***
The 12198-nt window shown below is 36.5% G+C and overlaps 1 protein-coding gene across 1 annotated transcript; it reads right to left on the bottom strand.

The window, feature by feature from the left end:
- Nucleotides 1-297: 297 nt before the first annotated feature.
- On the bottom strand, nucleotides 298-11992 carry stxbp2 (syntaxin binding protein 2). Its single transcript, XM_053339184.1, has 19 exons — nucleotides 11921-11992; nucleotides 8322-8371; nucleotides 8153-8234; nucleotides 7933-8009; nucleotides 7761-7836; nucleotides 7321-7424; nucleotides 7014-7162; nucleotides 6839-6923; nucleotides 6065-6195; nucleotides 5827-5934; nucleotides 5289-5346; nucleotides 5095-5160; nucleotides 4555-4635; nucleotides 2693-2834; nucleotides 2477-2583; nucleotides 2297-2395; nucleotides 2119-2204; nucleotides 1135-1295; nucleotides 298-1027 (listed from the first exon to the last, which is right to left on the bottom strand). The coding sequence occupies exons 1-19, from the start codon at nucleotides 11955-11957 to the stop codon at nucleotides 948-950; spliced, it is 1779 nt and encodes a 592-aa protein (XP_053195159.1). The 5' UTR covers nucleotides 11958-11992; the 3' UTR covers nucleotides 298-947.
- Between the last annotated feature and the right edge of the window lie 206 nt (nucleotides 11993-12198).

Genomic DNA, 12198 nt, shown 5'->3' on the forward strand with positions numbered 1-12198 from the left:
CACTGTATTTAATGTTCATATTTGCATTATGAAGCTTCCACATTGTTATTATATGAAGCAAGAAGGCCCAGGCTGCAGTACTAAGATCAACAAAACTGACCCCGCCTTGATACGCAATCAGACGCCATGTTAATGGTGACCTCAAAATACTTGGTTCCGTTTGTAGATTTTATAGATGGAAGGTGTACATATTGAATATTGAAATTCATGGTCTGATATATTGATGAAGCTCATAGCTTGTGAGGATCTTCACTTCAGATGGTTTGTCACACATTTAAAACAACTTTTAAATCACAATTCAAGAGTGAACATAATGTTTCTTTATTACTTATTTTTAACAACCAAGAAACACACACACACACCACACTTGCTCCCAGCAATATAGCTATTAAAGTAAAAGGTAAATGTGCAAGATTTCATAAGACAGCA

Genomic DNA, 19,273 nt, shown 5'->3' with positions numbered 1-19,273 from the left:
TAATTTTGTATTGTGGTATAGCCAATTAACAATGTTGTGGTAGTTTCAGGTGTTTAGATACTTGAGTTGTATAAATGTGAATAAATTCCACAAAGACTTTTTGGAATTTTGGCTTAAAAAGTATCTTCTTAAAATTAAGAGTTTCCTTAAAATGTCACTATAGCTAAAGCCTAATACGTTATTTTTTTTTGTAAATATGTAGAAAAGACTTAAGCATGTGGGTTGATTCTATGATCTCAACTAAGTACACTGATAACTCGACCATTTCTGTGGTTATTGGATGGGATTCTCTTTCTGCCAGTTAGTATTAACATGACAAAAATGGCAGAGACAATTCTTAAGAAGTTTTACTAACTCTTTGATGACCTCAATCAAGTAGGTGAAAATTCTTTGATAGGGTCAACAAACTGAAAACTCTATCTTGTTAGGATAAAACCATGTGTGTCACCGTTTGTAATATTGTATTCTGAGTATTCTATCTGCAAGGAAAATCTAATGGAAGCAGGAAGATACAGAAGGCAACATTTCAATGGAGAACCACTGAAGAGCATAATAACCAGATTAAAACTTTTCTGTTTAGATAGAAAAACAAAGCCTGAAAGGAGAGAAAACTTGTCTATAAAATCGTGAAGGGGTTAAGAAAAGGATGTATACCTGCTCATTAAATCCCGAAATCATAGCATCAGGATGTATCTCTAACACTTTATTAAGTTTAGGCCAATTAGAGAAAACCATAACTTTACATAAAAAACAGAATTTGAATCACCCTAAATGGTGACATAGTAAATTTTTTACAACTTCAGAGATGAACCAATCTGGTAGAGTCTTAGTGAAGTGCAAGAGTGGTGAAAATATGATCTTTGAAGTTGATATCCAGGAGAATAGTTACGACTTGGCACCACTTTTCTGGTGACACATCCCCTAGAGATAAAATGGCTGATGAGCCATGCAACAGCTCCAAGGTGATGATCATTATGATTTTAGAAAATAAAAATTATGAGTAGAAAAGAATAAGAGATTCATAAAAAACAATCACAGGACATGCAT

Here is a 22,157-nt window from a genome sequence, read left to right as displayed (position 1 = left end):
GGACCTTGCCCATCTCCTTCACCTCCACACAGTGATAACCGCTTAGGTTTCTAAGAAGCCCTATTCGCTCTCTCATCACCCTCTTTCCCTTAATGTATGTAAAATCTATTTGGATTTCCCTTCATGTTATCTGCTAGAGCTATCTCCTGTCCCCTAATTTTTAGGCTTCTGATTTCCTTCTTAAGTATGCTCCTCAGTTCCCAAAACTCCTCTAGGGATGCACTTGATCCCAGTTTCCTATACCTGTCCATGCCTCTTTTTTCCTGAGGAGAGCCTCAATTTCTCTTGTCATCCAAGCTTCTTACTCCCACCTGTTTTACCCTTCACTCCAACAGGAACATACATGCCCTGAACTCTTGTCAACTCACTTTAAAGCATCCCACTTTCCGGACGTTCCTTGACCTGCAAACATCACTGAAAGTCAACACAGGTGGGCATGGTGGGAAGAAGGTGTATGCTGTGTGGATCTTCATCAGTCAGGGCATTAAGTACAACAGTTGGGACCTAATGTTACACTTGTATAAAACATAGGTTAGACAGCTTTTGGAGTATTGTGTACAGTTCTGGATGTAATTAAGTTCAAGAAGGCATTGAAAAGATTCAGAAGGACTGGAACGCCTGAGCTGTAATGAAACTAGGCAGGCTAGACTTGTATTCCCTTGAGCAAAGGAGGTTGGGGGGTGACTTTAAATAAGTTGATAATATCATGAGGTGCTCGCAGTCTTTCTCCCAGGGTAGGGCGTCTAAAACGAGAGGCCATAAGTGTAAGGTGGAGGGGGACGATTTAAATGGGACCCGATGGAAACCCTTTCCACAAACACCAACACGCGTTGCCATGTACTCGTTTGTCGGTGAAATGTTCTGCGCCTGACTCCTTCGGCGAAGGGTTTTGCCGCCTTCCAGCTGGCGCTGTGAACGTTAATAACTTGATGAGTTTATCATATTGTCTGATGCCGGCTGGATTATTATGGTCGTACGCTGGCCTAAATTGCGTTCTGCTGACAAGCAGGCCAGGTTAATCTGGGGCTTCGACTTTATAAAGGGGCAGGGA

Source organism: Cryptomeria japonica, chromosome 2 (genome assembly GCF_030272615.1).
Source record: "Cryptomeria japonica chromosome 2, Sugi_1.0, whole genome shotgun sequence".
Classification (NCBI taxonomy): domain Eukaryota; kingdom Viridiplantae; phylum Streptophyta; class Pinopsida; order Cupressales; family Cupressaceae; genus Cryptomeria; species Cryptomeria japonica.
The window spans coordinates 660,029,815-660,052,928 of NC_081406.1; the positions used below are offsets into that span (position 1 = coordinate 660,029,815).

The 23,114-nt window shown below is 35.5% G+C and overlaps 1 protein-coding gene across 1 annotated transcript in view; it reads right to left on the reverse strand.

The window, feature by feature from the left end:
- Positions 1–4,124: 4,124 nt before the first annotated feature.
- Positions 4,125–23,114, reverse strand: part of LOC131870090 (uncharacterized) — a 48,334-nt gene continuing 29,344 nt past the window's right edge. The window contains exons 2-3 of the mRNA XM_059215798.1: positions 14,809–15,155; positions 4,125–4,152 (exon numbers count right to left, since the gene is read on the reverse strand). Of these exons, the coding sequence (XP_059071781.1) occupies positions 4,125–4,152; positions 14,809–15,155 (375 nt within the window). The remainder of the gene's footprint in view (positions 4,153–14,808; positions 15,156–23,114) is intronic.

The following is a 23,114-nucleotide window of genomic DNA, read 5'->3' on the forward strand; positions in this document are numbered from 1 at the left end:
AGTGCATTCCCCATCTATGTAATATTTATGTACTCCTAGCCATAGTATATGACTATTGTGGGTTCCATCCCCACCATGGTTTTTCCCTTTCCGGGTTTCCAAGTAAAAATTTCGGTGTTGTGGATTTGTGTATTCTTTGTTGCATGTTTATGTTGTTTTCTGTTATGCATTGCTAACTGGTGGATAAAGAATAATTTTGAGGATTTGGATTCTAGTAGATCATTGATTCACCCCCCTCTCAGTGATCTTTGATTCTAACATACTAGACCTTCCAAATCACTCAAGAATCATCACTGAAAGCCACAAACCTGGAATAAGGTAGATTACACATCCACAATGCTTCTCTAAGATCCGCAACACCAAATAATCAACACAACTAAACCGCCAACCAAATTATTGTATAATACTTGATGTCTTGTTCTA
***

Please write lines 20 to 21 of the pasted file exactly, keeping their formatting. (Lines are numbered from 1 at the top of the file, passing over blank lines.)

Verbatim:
The following is a 23,114-nucleotide window of genomic DNA, read 5'->3' on the forward strand; positions in this document are numbered from 1 at the left end:
AGTGCATTCCCCATCTATGTAATATTTATGTACTCCTAGCCATAGTATATGACTATTGTGGGTTCCATCCCCACCATGGTTTTTCCCTTTCCGGGTTTCCAAGTAAAAATTTCGGTGTTGTGGATTTGTGTATTCTTTGTTGCATGTTTATGTTGTTTTCTGTTATGCATTGCTAACTGGTGGATAAAGAATAATTTTGAGGATTTGGATTCTAGTAGATCATTGATTCACCCCCCTCTCAGTGATCTTTGATTCTAACATACTAGACCTTCCAAATCACTCAAGAATCATCACTGAAAGCCACAAACCTGGAATAAGGTAGATTACACATCCACAATGCTTCTCTAAGATCCGCAACACCAAATAATCAACACAACTAAACCGCCAACCAAATTATTGTATAATACTTGATGTCTTGTTCTA